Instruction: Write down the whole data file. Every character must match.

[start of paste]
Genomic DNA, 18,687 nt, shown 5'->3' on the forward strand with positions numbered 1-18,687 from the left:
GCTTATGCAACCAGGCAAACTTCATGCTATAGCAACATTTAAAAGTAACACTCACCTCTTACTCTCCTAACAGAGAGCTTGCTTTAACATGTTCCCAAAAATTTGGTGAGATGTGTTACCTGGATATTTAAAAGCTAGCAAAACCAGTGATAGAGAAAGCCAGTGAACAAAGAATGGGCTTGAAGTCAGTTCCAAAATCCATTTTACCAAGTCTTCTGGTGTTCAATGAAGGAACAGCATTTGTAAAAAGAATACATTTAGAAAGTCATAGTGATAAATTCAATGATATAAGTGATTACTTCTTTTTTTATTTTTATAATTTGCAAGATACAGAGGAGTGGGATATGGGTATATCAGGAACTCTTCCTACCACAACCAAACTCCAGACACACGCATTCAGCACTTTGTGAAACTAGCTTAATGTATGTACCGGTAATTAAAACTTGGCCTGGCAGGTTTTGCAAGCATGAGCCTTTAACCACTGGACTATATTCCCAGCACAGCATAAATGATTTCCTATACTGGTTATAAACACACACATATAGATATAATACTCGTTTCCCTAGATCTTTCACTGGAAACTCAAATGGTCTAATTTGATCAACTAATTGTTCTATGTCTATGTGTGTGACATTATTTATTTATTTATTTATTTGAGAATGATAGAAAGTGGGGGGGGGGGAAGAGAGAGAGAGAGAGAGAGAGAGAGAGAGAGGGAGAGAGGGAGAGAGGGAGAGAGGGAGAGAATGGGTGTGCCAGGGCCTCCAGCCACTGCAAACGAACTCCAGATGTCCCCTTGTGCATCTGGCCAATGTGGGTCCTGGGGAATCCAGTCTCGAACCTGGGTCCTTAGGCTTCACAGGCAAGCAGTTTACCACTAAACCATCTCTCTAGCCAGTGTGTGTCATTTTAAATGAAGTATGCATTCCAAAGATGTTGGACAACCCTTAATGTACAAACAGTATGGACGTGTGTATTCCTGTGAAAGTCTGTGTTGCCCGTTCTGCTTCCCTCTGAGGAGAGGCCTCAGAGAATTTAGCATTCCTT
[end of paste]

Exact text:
Genomic DNA, 18,687 nt, shown 5'->3' on the forward strand with positions numbered 1-18,687 from the left:
GCTTATGCAACCAGGCAAACTTCATGCTATAGCAACATTTAAAAGTAACACTCACCTCTTACTCTCCTAACAGAGAGCTTGCTTTAACATGTTCCCAAAAATTTGGTGAGATGTGTTACCTGGATATTTAAAAGCTAGCAAAACCAGTGATAGAGAAAGCCAGTGAACAAAGAATGGGCTTGAAGTCAGTTCCAAAATCCATTTTACCAAGTCTTCTGGTGTTCAATGAAGGAACAGCATTTGTAAAAAGAATACATTTAGAAAGTCATAGTGATAAATTCAATGATATAAGTGATTACTTCTTTTTTTATTTTTATAATTTGCAAGATACAGAGGAGTGGGATATGGGTATATCAGGAACTCTTCCTACCACAACCAAACTCCAGACACACGCATTCAGCACTTTGTGAAACTAGCTTAATGTATGTACCGGTAATTAAAACTTGGCCTGGCAGGTTTTGCAAGCATGAGCCTTTAACCACTGGACTATATTCCCAGCACAGCATAAATGATTTCCTATACTGGTTATAAACACACACATATAGATATAATACTCGTTTCCCTAGATCTTTCACTGGAAACTCAAATGGTCTAATTTGATCAACTAATTGTTCTATGTCTATGTGTGTGACATTATTTATTTATTTATTTATTTGAGAATGATAGAAAGTGGGGGGGGGGGAAGAGAGAGAGAGAGAGAGAGAGAGAGAGAGAGGGAGAGAGGGAGAGAGGGAGAGAGGGAGAGAATGGGTGTGCCAGGGCCTCCAGCCACTGCAAACGAACTCCAGATGTCCCCTTGTGCATCTGGCCAATGTGGGTCCTGGGGAATCCAGTCTCGAACCTGGGTCCTTAGGCTTCACAGGCAAGCAGTTTACCACTAAACCATCTCTCTAGCCAGTGTGTGTCATTTTAAATGAAGTATGCATTCCAAAGATGTTGGACAACCCTTAATGTACAAACAGTATGGACGTGTGTATTCCTGTGAAAGTCTGTGTTGCCCGTTCTGCTTCCCTCTGAGGAGAGGCCTCAGAGAATTTAGCATTCCTT